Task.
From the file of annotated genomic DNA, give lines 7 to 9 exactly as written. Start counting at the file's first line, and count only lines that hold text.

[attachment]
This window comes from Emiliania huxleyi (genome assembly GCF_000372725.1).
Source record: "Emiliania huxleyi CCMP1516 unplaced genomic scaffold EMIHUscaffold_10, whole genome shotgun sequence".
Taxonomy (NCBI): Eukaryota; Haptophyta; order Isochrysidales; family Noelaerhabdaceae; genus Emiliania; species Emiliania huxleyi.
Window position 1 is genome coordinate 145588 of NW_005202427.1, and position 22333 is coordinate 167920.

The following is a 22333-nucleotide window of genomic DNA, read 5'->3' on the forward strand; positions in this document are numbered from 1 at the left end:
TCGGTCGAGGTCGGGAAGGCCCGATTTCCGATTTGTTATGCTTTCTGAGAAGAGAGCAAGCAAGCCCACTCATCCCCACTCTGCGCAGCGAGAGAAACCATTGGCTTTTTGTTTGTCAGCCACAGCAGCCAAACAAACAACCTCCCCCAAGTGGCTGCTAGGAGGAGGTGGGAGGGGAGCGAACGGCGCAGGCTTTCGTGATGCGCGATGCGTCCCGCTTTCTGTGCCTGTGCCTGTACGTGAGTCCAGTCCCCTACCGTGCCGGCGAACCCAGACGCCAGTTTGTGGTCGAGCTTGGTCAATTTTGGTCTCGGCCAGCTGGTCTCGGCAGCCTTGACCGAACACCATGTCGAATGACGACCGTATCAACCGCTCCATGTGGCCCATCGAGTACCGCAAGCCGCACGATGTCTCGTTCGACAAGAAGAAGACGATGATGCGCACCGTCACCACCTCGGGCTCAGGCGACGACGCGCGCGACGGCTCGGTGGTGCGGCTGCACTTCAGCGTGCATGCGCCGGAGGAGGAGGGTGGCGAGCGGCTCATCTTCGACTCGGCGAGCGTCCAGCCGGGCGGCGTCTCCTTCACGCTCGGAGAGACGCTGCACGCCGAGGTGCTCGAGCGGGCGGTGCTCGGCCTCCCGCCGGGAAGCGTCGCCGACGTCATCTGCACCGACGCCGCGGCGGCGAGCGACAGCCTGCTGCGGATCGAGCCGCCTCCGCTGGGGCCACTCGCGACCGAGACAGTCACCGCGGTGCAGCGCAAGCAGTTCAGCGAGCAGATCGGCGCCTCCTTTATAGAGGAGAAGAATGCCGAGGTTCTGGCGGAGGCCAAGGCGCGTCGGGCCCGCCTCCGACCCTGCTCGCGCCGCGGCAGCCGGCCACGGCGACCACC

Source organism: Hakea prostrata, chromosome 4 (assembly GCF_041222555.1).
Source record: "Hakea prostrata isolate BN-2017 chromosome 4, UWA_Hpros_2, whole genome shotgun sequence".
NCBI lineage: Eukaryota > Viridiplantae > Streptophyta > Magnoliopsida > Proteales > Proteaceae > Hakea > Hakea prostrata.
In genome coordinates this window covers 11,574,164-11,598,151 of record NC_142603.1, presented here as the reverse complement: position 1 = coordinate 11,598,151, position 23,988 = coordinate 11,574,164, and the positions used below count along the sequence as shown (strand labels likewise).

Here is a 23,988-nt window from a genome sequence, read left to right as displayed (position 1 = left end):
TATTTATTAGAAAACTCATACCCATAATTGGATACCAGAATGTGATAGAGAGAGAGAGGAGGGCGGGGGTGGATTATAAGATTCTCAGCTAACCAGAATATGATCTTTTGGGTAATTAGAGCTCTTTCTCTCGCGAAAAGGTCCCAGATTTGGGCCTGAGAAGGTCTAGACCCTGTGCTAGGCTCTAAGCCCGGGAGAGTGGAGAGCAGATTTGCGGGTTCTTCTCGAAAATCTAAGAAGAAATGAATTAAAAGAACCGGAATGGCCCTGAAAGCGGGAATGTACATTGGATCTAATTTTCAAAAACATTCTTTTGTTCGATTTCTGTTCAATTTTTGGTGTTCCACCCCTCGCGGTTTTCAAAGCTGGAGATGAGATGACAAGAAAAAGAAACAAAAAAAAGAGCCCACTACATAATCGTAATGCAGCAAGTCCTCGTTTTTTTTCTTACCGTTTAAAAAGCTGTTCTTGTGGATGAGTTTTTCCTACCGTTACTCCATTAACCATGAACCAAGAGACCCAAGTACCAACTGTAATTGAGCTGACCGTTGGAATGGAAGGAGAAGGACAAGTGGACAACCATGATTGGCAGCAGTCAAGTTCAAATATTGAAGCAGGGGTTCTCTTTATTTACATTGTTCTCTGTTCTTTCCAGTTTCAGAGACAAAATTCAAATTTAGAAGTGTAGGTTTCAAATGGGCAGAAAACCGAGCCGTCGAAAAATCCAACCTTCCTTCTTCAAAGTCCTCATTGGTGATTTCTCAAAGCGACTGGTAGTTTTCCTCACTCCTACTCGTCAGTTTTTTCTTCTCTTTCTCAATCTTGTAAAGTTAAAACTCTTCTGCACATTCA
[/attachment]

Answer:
Source organism: Hakea prostrata, chromosome 4 (assembly GCF_041222555.1).
Source record: "Hakea prostrata isolate BN-2017 chromosome 4, UWA_Hpros_2, whole genome shotgun sequence".
NCBI lineage: Eukaryota > Viridiplantae > Streptophyta > Magnoliopsida > Proteales > Proteaceae > Hakea > Hakea prostrata.